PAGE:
Author + information
- Received April 11, 2012
- Accepted April 24, 2012
- Published online December 1, 2012.
- ↵⁎Reprint requests and correspondence:
Dr. Vasken Dilsizian, Department of Diagnostic Radiology and Nuclear Medicine, University of Maryland Medical Center, 22 South Greene Street, Room N2W78, Baltimore, Maryland 21201-1595
The field of nuclear cardiac imaging has evolved from being rather subjective, more “art than a science,” to a more objective, digital-based quantitative technique, providing insight into the physiological processes of cardiovascular disorders and predicting patient outcome. In a mere 4 decades of its clinical use, the technology used to image myocardial perfusion has made quantum leaps from planar to single-photon emission computed tomography (SPECT) and now to a more contemporary rapid SPECT, positron emission tomography (PET), and hybrid SPECT-computed tomography (CT) and PET-CT techniques. Meanwhile, radiotracers have flourished from potassium-43 and red blood cell–tagged blood pool imaging to thallium-201 and technetium-99m–labeled SPECT perfusion tracers along with rubidium-82, ammonia N-13, and more recently F-18 fluorine-labeled PET perfusion tracers. Concurrent with this expansion is the introduction of new quantitative methods and software for image processing, evaluation, and data interpretation. Technical advances, particularly in obtaining quantitative data, have led to a better understanding of the physiological mechanisms underlying cardiovascular diseases beyond discrete epicardial coronary artery disease to coronary vasomotor function in the early stages of the development of coronary atherosclerosis, hypertrophic cardiomyopathy, and dilated nonischemic cardiomyopathy. Progress in the areas of molecular and hybrid imaging are equally important areas of growth in nuclear cardiology. However, this paper focuses on the past and future of nuclear myocardial perfusion imaging and particularly perfusion tracers.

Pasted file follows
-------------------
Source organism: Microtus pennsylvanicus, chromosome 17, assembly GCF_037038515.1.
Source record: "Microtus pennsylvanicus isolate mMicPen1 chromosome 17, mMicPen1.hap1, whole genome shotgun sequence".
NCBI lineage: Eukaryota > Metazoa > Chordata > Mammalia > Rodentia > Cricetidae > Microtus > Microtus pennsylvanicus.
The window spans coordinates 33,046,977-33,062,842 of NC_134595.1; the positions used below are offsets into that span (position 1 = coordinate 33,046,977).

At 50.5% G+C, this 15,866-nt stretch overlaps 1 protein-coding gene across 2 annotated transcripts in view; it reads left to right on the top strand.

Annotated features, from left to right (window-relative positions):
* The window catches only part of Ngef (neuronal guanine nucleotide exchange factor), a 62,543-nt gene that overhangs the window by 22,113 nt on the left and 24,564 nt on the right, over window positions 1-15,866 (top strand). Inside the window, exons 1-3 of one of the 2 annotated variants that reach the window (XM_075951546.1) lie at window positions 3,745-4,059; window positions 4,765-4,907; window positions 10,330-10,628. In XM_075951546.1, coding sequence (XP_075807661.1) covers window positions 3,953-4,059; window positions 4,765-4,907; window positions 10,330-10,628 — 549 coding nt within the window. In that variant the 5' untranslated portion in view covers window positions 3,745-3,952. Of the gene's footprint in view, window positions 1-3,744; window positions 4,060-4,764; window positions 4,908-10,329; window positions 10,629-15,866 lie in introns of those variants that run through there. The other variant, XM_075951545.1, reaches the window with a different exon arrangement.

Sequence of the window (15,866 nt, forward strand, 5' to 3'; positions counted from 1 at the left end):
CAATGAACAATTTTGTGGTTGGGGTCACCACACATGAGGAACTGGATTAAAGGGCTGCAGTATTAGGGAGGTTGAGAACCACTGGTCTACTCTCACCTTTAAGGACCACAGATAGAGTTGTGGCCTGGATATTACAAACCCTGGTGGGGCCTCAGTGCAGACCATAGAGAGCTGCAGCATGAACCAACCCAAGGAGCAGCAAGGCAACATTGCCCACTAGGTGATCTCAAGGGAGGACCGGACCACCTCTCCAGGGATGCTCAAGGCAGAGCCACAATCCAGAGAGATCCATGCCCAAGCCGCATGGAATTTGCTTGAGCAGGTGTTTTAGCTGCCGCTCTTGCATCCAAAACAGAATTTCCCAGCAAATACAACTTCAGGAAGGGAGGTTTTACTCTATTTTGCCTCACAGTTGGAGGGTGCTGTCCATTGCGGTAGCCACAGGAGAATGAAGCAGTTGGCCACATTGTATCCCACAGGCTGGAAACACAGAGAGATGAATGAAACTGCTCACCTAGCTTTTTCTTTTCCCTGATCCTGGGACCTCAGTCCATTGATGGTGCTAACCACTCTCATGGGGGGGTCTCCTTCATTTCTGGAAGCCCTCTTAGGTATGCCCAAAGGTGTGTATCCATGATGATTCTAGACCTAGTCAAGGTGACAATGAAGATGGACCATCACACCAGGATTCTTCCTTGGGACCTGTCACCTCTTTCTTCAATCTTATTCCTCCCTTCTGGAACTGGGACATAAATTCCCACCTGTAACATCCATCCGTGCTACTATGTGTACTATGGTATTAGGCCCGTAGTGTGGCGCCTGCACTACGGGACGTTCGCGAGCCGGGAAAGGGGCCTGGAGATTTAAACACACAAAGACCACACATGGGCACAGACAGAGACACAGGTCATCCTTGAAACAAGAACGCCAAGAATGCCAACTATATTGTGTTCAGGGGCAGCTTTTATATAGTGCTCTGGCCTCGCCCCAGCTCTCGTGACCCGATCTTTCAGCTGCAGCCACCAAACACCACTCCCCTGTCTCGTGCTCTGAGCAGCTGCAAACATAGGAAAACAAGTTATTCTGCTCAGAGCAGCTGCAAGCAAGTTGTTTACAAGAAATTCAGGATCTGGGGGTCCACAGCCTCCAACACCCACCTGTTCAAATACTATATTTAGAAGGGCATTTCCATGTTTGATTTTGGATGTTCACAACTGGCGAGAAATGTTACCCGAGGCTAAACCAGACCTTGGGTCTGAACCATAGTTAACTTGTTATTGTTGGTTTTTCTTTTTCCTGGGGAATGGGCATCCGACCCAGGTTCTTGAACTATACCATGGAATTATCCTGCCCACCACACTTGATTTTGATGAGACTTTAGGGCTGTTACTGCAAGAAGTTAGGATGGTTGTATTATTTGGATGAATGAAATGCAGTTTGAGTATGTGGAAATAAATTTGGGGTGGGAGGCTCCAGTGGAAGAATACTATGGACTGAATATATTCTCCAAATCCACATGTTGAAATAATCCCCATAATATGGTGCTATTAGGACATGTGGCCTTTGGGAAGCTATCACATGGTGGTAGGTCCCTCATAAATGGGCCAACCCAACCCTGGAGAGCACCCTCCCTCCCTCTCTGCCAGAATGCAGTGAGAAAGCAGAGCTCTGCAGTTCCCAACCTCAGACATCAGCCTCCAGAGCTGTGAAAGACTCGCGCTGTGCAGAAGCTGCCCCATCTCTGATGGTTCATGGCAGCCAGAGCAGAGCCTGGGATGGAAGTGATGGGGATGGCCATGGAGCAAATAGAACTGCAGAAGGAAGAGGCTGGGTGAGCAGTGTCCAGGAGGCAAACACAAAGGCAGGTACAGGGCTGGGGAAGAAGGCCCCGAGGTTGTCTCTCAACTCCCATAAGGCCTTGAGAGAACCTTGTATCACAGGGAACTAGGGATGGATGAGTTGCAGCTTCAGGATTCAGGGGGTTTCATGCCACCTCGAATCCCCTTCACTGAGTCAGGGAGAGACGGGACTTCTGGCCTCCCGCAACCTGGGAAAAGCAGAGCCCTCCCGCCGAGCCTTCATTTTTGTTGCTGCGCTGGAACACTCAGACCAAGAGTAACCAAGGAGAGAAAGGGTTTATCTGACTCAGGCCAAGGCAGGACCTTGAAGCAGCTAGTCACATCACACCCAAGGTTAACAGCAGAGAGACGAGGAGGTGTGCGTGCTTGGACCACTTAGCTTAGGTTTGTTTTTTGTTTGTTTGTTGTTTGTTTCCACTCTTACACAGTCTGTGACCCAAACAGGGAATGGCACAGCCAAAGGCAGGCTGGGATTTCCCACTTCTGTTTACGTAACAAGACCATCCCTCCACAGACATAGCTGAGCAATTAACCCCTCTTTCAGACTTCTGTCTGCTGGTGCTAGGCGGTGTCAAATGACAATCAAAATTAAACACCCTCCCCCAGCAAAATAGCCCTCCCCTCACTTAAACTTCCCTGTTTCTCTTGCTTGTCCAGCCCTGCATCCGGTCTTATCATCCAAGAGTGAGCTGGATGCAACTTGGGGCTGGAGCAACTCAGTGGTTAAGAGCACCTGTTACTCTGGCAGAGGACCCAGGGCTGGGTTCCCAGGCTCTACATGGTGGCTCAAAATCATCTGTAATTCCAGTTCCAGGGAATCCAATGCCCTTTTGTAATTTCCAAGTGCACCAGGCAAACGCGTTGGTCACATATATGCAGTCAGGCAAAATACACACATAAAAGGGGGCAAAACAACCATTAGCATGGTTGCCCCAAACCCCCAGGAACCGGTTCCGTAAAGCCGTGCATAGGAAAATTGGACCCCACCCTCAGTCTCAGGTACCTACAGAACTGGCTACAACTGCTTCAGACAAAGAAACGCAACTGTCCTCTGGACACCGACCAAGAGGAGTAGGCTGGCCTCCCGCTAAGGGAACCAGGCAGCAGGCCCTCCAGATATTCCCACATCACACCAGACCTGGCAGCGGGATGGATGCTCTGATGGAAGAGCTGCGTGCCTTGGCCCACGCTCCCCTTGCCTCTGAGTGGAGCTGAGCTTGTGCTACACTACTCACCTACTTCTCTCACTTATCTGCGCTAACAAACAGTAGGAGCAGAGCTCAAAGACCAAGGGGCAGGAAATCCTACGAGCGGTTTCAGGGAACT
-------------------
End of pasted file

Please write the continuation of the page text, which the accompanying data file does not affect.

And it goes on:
- cardiac radiotracers
- coronary flow reserve
- F-18 flurpiridaz
- myocardial blood flow
- myocardial perfusion imaging
- N-13 ammonia
- nuclear cardiology
- Tc-99m sestamibi
- Tc-99m tetrofosmin
Dr. Dilsizian served as a blinded reviewer for ongoing phase III clinical trials with 18F-flurpiridaz conducted by Lantheus Pharmaceuticals. Dr. Taillefer is the Director of core laboratory imaging, and a member of the scientific advisory board for Lantheus Medical Imaging.
- Received April 11, 2012.
- Accepted April 24, 2012.
- American College of Cardiology Foundation
- Historical Perspective of Radiotracer Techniques and Instrumentation for the Assessment of Myocardial Perfusion
- SPECT and PET: Similarities and Differences
- Quantification of MBF, Flow Reserve, and Relative Radiotracer Content
- Progress in the Development of Novel Radiopharmaceuticals and Myocardial Perfusion Tracers
- Will There Be Another Quantum Leap in the Field?